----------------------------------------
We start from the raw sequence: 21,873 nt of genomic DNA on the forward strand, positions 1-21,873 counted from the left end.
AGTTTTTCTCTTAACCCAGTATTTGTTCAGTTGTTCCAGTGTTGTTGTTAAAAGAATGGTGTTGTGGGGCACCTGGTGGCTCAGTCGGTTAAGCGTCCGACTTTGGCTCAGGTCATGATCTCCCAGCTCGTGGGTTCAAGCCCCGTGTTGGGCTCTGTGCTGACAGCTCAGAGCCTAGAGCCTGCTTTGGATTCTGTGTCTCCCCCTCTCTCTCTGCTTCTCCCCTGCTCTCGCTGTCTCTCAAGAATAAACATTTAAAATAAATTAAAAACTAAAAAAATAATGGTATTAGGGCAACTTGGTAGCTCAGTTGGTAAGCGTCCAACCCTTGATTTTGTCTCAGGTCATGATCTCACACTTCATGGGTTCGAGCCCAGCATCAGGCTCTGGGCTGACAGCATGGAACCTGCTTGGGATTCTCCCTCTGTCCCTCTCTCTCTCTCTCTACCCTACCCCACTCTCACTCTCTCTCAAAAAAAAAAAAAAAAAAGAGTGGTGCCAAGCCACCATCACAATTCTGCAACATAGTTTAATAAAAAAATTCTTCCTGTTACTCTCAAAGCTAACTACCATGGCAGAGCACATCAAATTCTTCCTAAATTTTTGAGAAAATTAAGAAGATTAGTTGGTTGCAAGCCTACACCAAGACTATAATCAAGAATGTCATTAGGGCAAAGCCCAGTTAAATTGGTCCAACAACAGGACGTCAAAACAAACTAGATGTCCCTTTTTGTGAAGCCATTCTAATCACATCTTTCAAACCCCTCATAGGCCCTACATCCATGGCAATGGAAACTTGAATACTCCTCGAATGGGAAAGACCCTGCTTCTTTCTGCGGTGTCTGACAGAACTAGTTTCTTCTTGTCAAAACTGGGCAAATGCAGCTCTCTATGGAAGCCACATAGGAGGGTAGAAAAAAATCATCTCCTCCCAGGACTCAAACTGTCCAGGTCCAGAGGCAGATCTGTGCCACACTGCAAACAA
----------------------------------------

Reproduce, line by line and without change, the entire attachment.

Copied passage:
We start from the raw sequence: 21,873 nt of genomic DNA on the forward strand, positions 1-21,873 counted from the left end.
AGTTTTTCTCTTAACCCAGTATTTGTTCAGTTGTTCCAGTGTTGTTGTTAAAAGAATGGTGTTGTGGGGCACCTGGTGGCTCAGTCGGTTAAGCGTCCGACTTTGGCTCAGGTCATGATCTCCCAGCTCGTGGGTTCAAGCCCCGTGTTGGGCTCTGTGCTGACAGCTCAGAGCCTAGAGCCTGCTTTGGATTCTGTGTCTCCCCCTCTCTCTCTGCTTCTCCCCTGCTCTCGCTGTCTCTCAAGAATAAACATTTAAAATAAATTAAAAACTAAAAAAATAATGGTATTAGGGCAACTTGGTAGCTCAGTTGGTAAGCGTCCAACCCTTGATTTTGTCTCAGGTCATGATCTCACACTTCATGGGTTCGAGCCCAGCATCAGGCTCTGGGCTGACAGCATGGAACCTGCTTGGGATTCTCCCTCTGTCCCTCTCTCTCTCTCTCTACCCTACCCCACTCTCACTCTCTCTCAAAAAAAAAAAAAAAAAAGAGTGGTGCCAAGCCACCATCACAATTCTGCAACATAGTTTAATAAAAAAATTCTTCCTGTTACTCTCAAAGCTAACTACCATGGCAGAGCACATCAAATTCTTCCTAAATTTTTGAGAAAATTAAGAAGATTAGTTGGTTGCAAGCCTACACCAAGACTATAATCAAGAATGTCATTAGGGCAAAGCCCAGTTAAATTGGTCCAACAACAGGACGTCAAAACAAACTAGATGTCCCTTTTTGTGAAGCCATTCTAATCACATCTTTCAAACCCCTCATAGGCCCTACATCCATGGCAATGGAAACTTGAATACTCCTCGAATGGGAAAGACCCTGCTTCTTTCTGCGGTGTCTGACAGAACTAGTTTCTTCTTGTCAAAACTGGGCAAATGCAGCTCTCTATGGAAGCCACATAGGAGGGTAGAAAAAAATCATCTCCTCCCAGGACTCAAACTGTCCAGGTCCAGAGGCAGATCTGTGCCACACTGCAAACAA